Editor’s Note: This article has been updated to reflect that the Joint Budget Committee has put its work on hold at least until April 7.
Colorado schools will be lucky if funding remains essentially flat next year, even as they make dramatic changes to serve their students during statewide school closures.
Colorado lawmakers heard a grim and uncertain economic forecast this week that predicted at least a $750 million hit to the state budget as a result of business closures and unemployment associated with the efforts to slow the spread of the new coronavirus. The state’s ski resorts are closed, and restaurants have had to end dine-in service, leading to widespread layoffs.
It’s not clear yet — and might not be for months — if this is a temporary downturn or if it will lead to a more long-lasting recession.
Adding to the budget woes, the international price of oil has plummeted, reducing revenue from federal mineral leases. And local property tax revenues could drop by more than 5% next year, the economic forecast said, which would require the state to allocate millions of dollars more in the 2021-22 fiscal year to make up the difference under Colorado’s school funding formula.
By national standards, Colorado schools already are underfunded. When regional cost differences are taken into account, the state spends about $2,700 less per student than the national average. The state constitution requires K-12 funding to increase annually at a rate equal to population and inflation, but each year since the Great Recession, the law also has allowed lawmakers to hold back hundreds of millions of dollars. Over the past decade, this maneuver, known as the budget stabilization factor or negative factor, has cost schools more than $8 billion.
Buoyed in part by rising local property tax revenues, Colorado lawmakers have been able to reduce the budget stabilization factor to $572 million this fiscal year. The proposed budget released by Gov. Jared Polis in November would have reduced that amount by another $52 million, and advocacy groups such as the state teachers union had been calling for even more.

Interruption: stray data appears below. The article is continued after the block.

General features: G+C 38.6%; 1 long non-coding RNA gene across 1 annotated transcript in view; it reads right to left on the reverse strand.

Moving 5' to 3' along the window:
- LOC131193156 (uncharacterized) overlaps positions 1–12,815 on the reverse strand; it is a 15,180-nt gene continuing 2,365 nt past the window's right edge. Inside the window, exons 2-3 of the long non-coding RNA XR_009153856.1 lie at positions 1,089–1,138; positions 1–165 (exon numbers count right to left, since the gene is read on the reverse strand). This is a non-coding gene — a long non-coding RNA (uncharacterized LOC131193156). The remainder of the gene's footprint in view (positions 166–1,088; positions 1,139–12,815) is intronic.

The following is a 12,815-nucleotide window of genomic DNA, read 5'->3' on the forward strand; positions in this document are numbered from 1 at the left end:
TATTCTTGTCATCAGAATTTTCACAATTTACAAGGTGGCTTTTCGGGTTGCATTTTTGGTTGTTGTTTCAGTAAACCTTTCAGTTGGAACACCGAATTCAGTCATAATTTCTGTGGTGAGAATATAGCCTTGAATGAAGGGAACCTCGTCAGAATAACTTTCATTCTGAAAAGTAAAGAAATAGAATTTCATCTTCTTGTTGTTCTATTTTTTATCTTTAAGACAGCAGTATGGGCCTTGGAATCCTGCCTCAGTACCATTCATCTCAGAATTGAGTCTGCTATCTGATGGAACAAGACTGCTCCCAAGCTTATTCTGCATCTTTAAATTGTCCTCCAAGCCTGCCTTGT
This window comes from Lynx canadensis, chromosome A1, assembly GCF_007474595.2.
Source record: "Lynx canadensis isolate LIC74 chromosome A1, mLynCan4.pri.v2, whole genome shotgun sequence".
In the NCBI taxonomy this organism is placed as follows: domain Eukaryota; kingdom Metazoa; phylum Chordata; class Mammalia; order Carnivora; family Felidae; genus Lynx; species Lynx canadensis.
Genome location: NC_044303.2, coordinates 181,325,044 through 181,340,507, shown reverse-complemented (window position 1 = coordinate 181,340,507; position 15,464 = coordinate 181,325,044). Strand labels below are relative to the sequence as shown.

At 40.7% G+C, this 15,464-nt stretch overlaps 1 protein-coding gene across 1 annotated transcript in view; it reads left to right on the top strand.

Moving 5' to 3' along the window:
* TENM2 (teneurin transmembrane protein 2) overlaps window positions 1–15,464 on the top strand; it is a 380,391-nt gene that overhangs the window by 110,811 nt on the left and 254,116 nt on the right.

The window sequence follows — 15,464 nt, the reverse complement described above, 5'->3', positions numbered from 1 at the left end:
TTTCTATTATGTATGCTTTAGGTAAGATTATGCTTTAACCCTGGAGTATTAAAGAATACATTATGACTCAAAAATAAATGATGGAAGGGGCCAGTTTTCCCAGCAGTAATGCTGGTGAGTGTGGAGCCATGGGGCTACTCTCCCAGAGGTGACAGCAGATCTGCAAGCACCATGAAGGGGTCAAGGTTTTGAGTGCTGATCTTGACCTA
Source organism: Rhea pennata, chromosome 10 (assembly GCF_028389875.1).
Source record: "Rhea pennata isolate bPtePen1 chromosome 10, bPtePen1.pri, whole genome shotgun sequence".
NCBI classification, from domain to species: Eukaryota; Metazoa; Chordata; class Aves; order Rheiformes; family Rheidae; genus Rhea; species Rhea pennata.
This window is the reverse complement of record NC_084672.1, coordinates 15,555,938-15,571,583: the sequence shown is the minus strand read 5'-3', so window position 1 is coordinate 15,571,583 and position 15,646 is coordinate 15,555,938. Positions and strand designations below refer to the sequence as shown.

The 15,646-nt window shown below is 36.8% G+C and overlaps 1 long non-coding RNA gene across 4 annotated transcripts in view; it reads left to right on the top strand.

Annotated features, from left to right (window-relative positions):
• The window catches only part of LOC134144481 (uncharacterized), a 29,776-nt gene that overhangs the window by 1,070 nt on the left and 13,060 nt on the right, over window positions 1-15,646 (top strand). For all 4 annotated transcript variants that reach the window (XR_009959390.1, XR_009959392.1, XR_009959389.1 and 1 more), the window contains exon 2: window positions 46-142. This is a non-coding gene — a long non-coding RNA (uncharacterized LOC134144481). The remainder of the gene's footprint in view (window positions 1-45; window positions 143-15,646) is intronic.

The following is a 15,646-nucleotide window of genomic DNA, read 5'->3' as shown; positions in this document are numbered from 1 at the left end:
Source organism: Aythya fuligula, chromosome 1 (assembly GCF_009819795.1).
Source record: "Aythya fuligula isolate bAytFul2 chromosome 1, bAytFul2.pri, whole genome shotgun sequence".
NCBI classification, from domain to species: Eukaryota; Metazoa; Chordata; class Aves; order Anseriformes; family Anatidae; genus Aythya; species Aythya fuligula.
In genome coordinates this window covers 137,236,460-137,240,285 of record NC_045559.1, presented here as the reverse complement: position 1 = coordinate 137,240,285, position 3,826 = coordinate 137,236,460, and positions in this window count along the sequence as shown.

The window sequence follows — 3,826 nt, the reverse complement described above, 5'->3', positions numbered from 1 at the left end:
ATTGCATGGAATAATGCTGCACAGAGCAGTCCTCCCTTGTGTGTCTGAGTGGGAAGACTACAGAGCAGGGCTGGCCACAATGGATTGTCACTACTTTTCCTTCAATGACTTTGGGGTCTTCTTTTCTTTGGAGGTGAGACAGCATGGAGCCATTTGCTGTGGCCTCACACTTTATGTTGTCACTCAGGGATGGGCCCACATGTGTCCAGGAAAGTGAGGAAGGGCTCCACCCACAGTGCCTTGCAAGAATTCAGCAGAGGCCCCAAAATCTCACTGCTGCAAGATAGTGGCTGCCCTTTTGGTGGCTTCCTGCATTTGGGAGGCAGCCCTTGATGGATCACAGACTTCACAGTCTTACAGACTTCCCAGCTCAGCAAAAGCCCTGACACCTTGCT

Now, Colorado lawmakers will have to dig deep into the general fund just to keep the budget stabilization factor the same, and a legislative analyst asked the Joint Budget Committee if members wanted to consider increasing the withholding. Doing so would require separate legislation.
Democratic leaders in the Colorado General Assembly said they consider K-12 education funding a top priority even as they acknowledged major uncertainty about the budget picture.
“We don’t want to see the budget stabilization factor increase, and it’s something we’re going to prioritize, but in a situation like this, we really don’t know what is going to happen,” Speaker of the House K.C. Becker said in a call with reporters this week.
This uncertainty comes as the state’s schools are being stretched in new ways. Starting last Thursday, many Colorado districts announced closures of two to three weeks in response to the new coronavirus. On Wednesday, Polis ordered all schools to close at least through April 17. Districts have set up food distribution sites and rolled out online learning plans with varying degrees of thoroughness.
Jim Carpenter, chief financial officer for Denver Public Schools, said the district’s top priorities right now are ensuring students and their families get food and preparing for online learning.
While the district is spending less on food overall than it did when school was in session, officials don’t yet know how much of the ongoing cost will be reimbursable, and the district isn’t collecting any lunch money from families who used to pay.
The district is also ordering 9,000 new Chromebooks for students who don’t have computers, while continuing to pay all staff who were previously scheduled to work.
“This is why you have reserves,” Carpenter said.
As for next year, the district is closely monitoring state discussions and planning on a conservative budget at the local level, he said.
Education advocates fear not all districts will weather this crisis equally.
“As an organization that has been very focused on the deep inequities that already exist in how we fund schools and students, this crisis will make those inequities even clearer,” said Leslie Colwell of the Colorado Children’s Campaign. “There will be some schools that don’t miss a beat, and there will be some that really struggle for the foreseeable future.
“As all of the needs of kids and families are increasing, the best-case scenario is that funding could stay flat.”
The Joint Budget Committee has postponed further budget discussions until at least April 7. The Colorado General Assembly has gone into recess to help slow the coronavirus. While the legislature is scheduled to come back March 30, it’s not clear that regular business will resume. Passing a balanced budget is the one act the Colorado constitution requires of legislators, and it typically takes about two weeks to move through the House and Senate.
“Between the challenges of balancing a budget with a constantly changing economy and the additional public health considerations during the pandemic, we feel it is necessary to put our budget-making on pause while we get a clearer picture of where things stand,” state Rep. Daneya Esgar, a Pueblo Democrat and chair of the Joint Budget Committee, said in a press release. “Our communities, businesses, and state and local governments are dealing with a pandemic, and we have to be able to respond appropriately to the needs across the state. The situation continues to evolve, and we want to ensure we’re making final budget decisions with the best information possible under these challenging circumstances.”